Snohomish County is Washington State’s number one county for aerospace and advanced manufacturing supporting an estimated 110,000 direct jobs over 960 companies. To further support the region’s need for highly-skilled workers, AJAC expanded the Manufacturing Academy (MA) in January to Monroe, Washington offering unemployed individuals the skills, knowledge and abilities for manufacturing positions. WorkSource Monroe (located in Snohomish County) was selected as the third location for the Manufacturing Academy, a 400-hour, 10-week pre-apprenticeship program, due to the robust and dynamic cluster of aerospace and advanced manufacturing companies in the area. The Manufacturing Academy also runs in Pierce King and Skagit Counties with plans to expand across the state as the demand for skilled workers continues to rise.

After the success of the first MA class in Monroe this past winter, the second class graduated in early July with eight well-rounded and job-ready individuals looking to take their certifications and hands-on learning to the next level. Jason Craig, a 33-year-old from Lynnwood, Washington enrolled in the Manufacturing Academy not knowing how much he would learn about manufacturing, “I used to think manufacturing was about people who worked in a factory or assembly, but there is so much more to it…Who would have thought years ago that we could type things into a computer and it will print out a 3D model?” Jason said, “Everything from quality assurance to precision measurement, it really opened my eyes to how little I knew about manufacturing.”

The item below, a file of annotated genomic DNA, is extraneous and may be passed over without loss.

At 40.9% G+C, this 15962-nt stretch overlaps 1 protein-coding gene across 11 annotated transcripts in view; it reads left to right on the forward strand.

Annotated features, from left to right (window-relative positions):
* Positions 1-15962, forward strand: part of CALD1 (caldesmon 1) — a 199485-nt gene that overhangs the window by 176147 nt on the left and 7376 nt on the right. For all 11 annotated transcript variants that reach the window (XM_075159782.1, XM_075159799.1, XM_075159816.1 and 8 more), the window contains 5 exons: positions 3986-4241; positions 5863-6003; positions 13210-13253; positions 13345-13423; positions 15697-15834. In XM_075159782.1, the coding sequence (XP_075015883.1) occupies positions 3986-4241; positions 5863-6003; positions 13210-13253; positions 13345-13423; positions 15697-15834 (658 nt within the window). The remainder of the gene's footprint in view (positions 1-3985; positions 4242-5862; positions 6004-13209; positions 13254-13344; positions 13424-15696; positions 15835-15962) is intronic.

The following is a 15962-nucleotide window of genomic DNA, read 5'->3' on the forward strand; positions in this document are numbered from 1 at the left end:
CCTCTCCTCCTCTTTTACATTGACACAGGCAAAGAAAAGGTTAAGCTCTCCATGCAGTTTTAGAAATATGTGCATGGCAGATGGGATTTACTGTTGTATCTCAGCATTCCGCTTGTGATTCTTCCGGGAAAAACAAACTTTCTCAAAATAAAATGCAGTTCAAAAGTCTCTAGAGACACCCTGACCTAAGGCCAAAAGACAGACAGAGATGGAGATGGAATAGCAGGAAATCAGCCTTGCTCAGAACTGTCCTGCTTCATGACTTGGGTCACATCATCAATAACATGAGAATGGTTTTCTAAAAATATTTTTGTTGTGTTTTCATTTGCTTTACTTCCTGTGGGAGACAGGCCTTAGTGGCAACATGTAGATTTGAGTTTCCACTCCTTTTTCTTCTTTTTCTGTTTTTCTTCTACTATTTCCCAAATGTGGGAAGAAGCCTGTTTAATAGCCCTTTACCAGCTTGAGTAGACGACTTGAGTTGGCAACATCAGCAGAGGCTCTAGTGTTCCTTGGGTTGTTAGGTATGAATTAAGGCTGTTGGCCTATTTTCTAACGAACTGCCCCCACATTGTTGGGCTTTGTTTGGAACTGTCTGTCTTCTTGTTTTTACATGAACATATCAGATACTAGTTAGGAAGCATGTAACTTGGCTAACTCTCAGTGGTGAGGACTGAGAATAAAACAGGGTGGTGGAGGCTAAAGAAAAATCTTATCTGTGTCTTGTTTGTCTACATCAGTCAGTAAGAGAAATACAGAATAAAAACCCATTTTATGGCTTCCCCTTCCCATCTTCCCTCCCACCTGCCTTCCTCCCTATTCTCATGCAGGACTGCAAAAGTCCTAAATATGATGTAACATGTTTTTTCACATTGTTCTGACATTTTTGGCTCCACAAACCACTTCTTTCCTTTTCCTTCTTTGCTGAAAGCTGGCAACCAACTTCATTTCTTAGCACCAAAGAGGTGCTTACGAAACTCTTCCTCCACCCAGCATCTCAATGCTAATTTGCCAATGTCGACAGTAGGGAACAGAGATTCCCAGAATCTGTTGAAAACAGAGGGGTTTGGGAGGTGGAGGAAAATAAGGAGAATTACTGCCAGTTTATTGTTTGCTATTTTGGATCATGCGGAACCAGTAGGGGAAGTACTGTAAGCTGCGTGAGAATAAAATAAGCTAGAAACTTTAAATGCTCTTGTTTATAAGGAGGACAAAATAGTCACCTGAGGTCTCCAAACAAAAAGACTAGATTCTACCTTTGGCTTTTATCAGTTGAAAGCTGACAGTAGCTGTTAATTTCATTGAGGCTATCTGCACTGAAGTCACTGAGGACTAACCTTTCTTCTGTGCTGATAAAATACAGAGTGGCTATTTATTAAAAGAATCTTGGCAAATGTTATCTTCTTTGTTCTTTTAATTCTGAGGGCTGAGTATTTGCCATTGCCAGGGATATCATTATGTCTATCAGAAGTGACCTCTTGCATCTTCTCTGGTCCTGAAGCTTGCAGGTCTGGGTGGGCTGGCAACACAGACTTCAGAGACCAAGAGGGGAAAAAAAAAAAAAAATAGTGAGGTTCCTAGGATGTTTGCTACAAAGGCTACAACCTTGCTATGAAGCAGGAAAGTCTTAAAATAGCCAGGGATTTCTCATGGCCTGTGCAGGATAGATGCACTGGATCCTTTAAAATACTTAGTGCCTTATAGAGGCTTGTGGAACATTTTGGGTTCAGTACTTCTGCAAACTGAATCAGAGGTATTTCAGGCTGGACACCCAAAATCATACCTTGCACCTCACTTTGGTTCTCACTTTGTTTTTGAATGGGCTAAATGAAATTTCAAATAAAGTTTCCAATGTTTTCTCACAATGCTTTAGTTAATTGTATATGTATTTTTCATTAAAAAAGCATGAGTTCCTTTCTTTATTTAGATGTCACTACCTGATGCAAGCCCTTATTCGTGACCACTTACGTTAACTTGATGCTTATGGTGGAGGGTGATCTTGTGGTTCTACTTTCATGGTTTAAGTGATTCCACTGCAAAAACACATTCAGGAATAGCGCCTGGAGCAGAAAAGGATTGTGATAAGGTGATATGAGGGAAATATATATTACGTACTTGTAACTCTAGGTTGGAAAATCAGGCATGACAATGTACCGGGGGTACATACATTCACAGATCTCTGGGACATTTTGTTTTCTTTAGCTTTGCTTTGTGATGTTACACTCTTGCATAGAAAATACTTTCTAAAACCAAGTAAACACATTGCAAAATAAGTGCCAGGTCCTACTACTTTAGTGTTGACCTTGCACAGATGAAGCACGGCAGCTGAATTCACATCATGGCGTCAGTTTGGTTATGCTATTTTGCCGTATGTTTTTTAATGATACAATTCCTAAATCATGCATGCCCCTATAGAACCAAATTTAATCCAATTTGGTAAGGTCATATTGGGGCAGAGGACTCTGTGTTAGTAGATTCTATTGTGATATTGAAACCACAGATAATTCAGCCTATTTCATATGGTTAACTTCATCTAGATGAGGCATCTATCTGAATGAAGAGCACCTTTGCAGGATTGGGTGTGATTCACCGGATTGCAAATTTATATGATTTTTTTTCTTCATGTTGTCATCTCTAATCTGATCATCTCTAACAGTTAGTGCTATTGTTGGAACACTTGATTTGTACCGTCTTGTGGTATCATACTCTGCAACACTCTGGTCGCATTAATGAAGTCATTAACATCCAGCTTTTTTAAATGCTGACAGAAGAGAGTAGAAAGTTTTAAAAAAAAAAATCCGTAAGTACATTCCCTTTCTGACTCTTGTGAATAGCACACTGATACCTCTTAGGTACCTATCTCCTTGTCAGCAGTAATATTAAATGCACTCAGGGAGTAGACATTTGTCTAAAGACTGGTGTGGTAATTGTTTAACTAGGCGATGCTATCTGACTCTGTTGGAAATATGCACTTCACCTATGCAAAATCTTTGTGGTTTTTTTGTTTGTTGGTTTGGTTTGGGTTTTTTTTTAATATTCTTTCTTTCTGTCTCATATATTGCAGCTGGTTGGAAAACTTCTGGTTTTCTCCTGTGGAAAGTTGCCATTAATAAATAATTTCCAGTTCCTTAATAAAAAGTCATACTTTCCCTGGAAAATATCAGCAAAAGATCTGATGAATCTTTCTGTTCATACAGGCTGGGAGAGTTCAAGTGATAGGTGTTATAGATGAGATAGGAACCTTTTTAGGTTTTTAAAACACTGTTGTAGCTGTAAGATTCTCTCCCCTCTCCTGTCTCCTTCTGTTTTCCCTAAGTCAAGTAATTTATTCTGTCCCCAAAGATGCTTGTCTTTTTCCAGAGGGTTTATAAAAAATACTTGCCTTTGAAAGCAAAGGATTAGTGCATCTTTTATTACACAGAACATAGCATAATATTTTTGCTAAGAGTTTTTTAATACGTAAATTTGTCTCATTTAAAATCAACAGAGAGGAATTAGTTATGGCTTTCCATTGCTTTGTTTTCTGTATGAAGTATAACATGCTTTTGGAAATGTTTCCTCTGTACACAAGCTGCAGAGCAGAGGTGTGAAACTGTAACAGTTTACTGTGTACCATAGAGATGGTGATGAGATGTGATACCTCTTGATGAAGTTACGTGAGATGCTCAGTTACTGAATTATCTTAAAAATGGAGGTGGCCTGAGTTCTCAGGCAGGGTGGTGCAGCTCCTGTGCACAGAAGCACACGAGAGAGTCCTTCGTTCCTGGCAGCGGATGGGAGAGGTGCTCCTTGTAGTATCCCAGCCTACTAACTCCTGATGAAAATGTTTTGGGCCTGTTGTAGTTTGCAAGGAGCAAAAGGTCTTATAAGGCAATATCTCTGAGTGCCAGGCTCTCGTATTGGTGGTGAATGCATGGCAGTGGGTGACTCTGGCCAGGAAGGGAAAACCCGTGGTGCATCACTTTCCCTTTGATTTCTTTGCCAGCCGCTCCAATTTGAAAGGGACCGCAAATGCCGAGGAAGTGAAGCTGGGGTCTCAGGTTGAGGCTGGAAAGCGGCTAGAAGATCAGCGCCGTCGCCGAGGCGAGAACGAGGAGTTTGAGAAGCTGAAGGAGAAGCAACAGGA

Throughout the 10-week program, students tour several local-area manufacturing companies and receive hours of hands-on classroom training, resulting in valuable certifications recognized and used throughout numerous industries. Michael Stonecastle, a 27-year-old from Arlington, Washington valued the practical learning in addition to the certifications he earned, “I never had the OSHA-30 certification, nor the LEAN yellow belt, CPR, First Aid or Forklift”, he said. “This gave me a lot of new things to say [to employers].”

Every Manufacturing Academy cohort is designed to create one-on-one interactions between the instructors and students, allowing for higher performance and increased group learning. Math continues to play a key role in manufacturing and with an intimate learning environment, students are able to grasp concepts they couldn’t absorb in high school. “…Because of the diverse culture we are able to communicate with each other and I was able to grasp [math] better this time around”, Jason Craig added. “These instructors are willing to sit down with you on their lunch break, after class, or work with you in the off time to give you that knowledge. They have such a drive for it, it’s awesome! You get to have your voice heard and questions answered. The whole atmosphere is more beneficial because everyone gets the attention they deserve.”

As the Monroe Manufacturing Academy graduates were surrounded by family and friends, they received their certificates of completion, signaling a new chapter in their lives as ready-to-work individuals in manufacturing. Whether it was metallurgy or algebra, resume building or interview skills, all eight graduates are now better prepared to enter the workforce with the confidence to begin a new career in manufacturing.

Rick Pattison (MA Instructor, left), Michael Stonecastle (MA Gradate, center) and Justin Sherman (AJAC Instructor, right)